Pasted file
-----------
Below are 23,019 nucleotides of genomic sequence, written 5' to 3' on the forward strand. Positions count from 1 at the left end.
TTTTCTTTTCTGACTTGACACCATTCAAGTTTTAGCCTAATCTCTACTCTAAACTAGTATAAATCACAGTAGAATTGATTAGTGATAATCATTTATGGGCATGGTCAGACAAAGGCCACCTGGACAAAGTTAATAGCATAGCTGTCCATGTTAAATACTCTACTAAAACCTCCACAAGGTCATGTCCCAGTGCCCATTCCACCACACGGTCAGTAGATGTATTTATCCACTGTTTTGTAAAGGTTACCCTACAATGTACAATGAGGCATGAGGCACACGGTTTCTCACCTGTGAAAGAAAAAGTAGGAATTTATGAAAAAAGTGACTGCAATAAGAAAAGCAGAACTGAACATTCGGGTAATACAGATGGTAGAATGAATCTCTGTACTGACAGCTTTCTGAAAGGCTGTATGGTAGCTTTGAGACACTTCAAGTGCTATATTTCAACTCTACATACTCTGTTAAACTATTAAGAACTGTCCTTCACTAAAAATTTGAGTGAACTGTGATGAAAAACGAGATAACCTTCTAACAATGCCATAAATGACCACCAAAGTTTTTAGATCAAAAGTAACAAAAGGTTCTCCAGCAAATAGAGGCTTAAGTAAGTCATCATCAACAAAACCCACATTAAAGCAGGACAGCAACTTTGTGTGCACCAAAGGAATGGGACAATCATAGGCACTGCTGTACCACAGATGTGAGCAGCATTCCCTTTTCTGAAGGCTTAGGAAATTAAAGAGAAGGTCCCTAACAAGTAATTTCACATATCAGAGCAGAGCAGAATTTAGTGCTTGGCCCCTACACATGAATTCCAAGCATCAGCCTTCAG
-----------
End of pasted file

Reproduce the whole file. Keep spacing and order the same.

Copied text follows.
Below are 23,019 nucleotides of genomic sequence, written 5' to 3' on the forward strand. Positions count from 1 at the left end.
TTTTCTTTTCTGACTTGACACCATTCAAGTTTTAGCCTAATCTCTACTCTAAACTAGTATAAATCACAGTAGAATTGATTAGTGATAATCATTTATGGGCATGGTCAGACAAAGGCCACCTGGACAAAGTTAATAGCATAGCTGTCCATGTTAAATACTCTACTAAAACCTCCACAAGGTCATGTCCCAGTGCCCATTCCACCACACGGTCAGTAGATGTATTTATCCACTGTTTTGTAAAGGTTACCCTACAATGTACAATGAGGCATGAGGCACACGGTTTCTCACCTGTGAAAGAAAAAGTAGGAATTTATGAAAAAAGTGACTGCAATAAGAAAAGCAGAACTGAACATTCGGGTAATACAGATGGTAGAATGAATCTCTGTACTGACAGCTTTCTGAAAGGCTGTATGGTAGCTTTGAGACACTTCAAGTGCTATATTTCAACTCTACATACTCTGTTAAACTATTAAGAACTGTCCTTCACTAAAAATTTGAGTGAACTGTGATGAAAAACGAGATAACCTTCTAACAATGCCATAAATGACCACCAAAGTTTTTAGATCAAAAGTAACAAAAGGTTCTCCAGCAAATAGAGGCTTAAGTAAGTCATCATCAACAAAACCCACATTAAAGCAGGACAGCAACTTTGTGTGCACCAAAGGAATGGGACAATCATAGGCACTGCTGTACCACAGATGTGAGCAGCATTCCCTTTTCTGAAGGCTTAGGAAATTAAAGAGAAGGTCCCTAACAAGTAATTTCACATATCAGAGCAGAGCAGAATTTAGTGCTTGGCCCCTACACATGAATTCCAAGCATCAGCCTTCAG